Because of spam, I personally moderate all comments left on my blog. However, because of health issues, I will not be able to do so in the future.

If you have a personal question about LI or any related topic you can send me an email at I will try to respond.

Otherwise, this blog is now a legacy site, meaning that I am not updating it any longer. The basic information about LI is still sound. However, product information and weblinks may be out of date.

In addition, my old website, Planet Lactose, has been taken down because of the age of the information. Unfortunately, that means links to the site on this blog will no longer work.

For quick offline reference, you can purchase Planet Lactose: The Best of the Blog as an ebook on or Almost 100,000 words on LI, allergies, milk products, milk-free products, and the genetics of intolerance, along with large helpings of the weirdness that is the Net.

Thursday, November 13, 2008

A Gluten-Free Thanksgiving Dinner

Those with celiac disease often become lactose intolerant because the disease affects the inner lining of the intestine where lactase is made. Gluten-free dinners usually are good for both groups, therefore, although they might take just a bit of extra attention and planning.

Wendy Cohen takes these issues into account with her article on planning a a full gluten-free Thanksgiving dinner at She's an RN who:

helps others as a Celiac Disease/Gluten Intolerance Educator. I work one on one with people on meal planning, shopping, cooking and dining out gluten-free. I will also work with children who have behavioral issues related to gluten or other food sensitivities. My book "Gluten-Free PORTLAND" is a comprehensive resource guide to the gluten-free diet and is available on my website My other website is:

Here are a selection of tips from that article. Go to the link given above for the complete set of advice along with recipes for gluten-free pie crust.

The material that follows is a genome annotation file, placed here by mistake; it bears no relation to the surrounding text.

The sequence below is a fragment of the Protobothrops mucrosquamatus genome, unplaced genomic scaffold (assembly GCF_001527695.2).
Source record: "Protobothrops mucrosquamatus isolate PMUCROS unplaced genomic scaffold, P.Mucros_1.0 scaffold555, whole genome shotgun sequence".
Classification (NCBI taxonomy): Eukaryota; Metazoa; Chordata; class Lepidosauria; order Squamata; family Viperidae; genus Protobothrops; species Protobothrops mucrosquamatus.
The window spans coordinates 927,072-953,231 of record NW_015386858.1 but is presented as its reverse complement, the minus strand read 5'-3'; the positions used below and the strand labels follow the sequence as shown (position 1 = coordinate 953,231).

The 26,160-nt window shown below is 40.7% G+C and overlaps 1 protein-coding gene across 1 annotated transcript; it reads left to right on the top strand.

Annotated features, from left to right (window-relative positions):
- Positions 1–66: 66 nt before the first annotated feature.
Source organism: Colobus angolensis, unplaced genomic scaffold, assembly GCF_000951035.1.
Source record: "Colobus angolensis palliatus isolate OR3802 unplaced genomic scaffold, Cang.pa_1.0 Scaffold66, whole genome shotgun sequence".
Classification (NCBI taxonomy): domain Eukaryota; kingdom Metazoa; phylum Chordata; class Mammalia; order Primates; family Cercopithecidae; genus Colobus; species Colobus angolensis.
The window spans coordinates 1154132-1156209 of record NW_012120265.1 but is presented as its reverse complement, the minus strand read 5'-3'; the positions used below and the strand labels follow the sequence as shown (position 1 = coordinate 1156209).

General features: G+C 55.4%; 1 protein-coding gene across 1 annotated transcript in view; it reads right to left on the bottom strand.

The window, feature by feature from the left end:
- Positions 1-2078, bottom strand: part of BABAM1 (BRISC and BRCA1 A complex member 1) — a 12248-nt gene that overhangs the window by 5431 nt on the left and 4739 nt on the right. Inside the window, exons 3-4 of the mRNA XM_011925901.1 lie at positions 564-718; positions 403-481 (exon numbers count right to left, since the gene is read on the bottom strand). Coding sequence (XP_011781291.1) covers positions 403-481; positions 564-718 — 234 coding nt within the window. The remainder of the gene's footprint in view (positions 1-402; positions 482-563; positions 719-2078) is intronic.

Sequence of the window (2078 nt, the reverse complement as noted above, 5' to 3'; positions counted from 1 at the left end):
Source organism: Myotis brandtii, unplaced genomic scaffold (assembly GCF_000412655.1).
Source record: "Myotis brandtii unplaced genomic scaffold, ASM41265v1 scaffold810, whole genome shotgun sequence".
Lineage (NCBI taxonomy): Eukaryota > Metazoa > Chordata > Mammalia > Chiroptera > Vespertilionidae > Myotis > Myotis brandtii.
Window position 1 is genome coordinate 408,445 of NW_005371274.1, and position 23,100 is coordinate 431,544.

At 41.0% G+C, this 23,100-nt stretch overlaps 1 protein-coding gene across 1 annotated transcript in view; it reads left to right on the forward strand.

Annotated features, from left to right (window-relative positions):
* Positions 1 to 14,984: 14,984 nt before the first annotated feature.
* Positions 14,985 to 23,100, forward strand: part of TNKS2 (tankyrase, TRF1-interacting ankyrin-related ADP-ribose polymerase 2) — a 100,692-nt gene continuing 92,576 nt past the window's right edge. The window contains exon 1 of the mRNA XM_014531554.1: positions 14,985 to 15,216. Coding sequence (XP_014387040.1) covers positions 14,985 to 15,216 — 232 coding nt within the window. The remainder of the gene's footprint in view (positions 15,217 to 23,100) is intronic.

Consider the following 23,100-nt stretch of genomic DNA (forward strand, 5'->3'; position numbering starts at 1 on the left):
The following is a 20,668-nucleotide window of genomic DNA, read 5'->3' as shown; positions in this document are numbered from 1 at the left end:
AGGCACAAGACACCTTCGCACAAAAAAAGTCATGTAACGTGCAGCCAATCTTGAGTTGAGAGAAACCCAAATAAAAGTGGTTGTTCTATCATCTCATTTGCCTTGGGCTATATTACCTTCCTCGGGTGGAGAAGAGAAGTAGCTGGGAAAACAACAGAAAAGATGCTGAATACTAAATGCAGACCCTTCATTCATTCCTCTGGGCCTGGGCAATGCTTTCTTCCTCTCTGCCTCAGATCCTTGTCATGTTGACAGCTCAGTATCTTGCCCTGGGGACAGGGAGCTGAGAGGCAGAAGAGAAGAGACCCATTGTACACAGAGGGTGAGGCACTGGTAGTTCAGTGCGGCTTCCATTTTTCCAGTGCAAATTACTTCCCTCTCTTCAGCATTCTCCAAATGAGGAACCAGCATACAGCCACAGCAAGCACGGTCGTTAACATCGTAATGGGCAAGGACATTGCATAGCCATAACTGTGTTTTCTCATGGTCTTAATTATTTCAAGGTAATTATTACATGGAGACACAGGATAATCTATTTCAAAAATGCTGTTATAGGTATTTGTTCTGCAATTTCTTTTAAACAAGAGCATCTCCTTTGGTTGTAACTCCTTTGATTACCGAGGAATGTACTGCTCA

• Most commercially produced turkeys contain gluten in the broth used to inject them full of flavorings, salt, and fat. It is important to avoid eating gluten with your conscientiously prepared meal by choosing a gluten-free turkey as your centerpiece. Check the label and it should say no MSG and no gluten on the front or under the nutrition label on the back.

• Gluten-free stuffing is easy, just buy or make the best gluten-free bread, cube it and dry in a low temperature oven. ... You can also make a wild rice/brown rice and dried cranberry pilaf style stuffing, which can be cooked separately, or used to stuff the bird.

• Use sweet rice flour to replace the traditional wheat flour in thickening gravy. If it's not quite thick enough you can add a little tapioca or potato starch.

• For pumpkin pie, all you really need to do is make a killer pie crust and make sure your filling is dairy free if necessary. You can substitute Earth Balance for regular margarine—it's gluten-free and dairy-free, or if you tolerate dairy products, use butter. Or, you can use oil to make pie crust. ... To replace milk in your pumpkin custard for the pie, there are many options to choose from: rice, soy, almond, hazelnut, or hemp, but for extra richness, try coconut milk—it has a very mild taste and won't overwhelm the pumpkin flavor.

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1 comment:

Anonymous said...

Thanks for sharing…. I will consider your tips while cooking turkey for Thanksgiving dinner.